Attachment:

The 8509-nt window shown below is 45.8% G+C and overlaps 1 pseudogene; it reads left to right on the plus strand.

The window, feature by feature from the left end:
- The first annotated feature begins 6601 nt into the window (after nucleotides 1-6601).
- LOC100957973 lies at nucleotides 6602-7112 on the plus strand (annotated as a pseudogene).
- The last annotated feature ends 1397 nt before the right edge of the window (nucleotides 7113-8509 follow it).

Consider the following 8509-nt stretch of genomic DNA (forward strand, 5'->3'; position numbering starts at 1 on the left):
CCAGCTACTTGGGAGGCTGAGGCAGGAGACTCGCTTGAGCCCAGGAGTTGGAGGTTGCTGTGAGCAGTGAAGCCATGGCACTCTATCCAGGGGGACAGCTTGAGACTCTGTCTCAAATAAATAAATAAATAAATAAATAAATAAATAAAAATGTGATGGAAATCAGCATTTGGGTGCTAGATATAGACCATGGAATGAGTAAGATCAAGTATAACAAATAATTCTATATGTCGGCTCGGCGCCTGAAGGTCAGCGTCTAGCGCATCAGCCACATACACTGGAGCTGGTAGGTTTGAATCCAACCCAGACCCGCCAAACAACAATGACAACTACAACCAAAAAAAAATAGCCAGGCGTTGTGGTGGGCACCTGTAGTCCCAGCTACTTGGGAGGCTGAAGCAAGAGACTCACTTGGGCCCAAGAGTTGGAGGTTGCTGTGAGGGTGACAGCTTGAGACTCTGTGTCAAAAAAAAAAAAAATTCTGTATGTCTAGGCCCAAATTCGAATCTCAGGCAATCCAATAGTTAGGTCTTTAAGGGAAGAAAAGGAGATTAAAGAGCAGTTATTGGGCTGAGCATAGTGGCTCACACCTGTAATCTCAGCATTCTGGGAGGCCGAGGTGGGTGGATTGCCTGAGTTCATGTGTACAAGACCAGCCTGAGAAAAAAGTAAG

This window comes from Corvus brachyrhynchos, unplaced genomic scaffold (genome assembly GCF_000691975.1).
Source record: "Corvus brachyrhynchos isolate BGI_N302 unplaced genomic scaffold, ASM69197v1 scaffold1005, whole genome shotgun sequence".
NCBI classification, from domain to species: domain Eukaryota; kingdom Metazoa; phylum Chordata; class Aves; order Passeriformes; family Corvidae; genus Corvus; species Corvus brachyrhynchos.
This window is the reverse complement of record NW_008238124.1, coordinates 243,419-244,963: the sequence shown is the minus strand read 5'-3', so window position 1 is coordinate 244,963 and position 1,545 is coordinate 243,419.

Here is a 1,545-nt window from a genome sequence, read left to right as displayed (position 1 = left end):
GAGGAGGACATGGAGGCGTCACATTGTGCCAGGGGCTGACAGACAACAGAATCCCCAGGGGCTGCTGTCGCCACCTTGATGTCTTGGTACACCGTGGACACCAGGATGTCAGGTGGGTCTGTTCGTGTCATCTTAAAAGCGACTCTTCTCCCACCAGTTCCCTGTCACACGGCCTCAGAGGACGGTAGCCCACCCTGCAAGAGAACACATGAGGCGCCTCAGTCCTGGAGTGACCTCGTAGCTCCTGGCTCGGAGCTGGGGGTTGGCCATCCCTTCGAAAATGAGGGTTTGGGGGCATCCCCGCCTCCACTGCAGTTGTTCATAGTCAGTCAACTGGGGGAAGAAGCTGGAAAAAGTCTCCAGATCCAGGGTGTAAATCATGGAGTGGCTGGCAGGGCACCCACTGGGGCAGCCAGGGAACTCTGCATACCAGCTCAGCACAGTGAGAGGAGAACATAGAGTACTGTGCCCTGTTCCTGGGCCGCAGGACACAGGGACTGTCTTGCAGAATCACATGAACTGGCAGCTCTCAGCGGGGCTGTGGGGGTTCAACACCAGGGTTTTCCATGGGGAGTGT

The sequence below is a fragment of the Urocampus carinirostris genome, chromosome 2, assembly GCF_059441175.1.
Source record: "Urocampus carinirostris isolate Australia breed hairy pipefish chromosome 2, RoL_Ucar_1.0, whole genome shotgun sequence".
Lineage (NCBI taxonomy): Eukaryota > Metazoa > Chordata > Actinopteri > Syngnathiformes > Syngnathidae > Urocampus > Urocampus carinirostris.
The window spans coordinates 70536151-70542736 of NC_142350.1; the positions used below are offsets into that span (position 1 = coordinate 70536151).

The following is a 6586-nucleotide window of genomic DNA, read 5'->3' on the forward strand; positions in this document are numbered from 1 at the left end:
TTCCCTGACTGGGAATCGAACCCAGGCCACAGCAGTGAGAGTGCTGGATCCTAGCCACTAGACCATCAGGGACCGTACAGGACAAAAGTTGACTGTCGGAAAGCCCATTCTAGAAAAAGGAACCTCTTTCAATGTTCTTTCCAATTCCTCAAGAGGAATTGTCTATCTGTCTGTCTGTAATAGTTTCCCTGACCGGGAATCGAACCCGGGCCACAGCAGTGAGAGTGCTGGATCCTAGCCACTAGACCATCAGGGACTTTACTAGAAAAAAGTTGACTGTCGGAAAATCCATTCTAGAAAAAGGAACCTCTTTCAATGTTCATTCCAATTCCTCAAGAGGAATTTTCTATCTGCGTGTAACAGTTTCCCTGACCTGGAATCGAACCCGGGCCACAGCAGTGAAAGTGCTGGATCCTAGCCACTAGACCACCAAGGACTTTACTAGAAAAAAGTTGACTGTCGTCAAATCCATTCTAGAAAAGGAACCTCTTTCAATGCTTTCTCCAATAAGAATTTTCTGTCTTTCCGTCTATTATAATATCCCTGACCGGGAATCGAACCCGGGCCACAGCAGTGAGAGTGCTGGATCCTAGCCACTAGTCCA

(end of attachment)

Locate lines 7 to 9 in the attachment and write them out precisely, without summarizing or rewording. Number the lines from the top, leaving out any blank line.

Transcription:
CCAGCTACTTGGGAGGCTGAGGCAGGAGACTCGCTTGAGCCCAGGAGTTGGAGGTTGCTGTGAGCAGTGAAGCCATGGCACTCTATCCAGGGGGACAGCTTGAGACTCTGTCTCAAATAAATAAATAAATAAATAAATAAATAAATAAAAATGTGATGGAAATCAGCATTTGGGTGCTAGATATAGACCATGGAATGAGTAAGATCAAGTATAACAAATAATTCTATATGTCGGCTCGGCGCCTGAAGGTCAGCGTCTAGCGCATCAGCCACATACACTGGAGCTGGTAGGTTTGAATCCAACCCAGACCCGCCAAACAACAATGACAACTACAACCAAAAAAAAATAGCCAGGCGTTGTGGTGGGCACCTGTAGTCCCAGCTACTTGGGAGGCTGAAGCAAGAGACTCACTTGGGCCCAAGAGTTGGAGGTTGCTGTGAGGGTGACAGCTTGAGACTCTGTGTCAAAAAAAAAAAAAATTCTGTATGTCTAGGCCCAAATTCGAATCTCAGGCAATCCAATAGTTAGGTCTTTAAGGGAAGAAAAGGAGATTAAAGAGCAGTTATTGGGCTGAGCATAGTGGCTCACACCTGTAATCTCAGCATTCTGGGAGGCCGAGGTGGGTGGATTGCCTGAGTTCATGTGTACAAGACCAGCCTGAGAAAAAAGTAAG

This window comes from Corvus brachyrhynchos, unplaced genomic scaffold (genome assembly GCF_000691975.1).
Source record: "Corvus brachyrhynchos isolate BGI_N302 unplaced genomic scaffold, ASM69197v1 scaffold1005, whole genome shotgun sequence".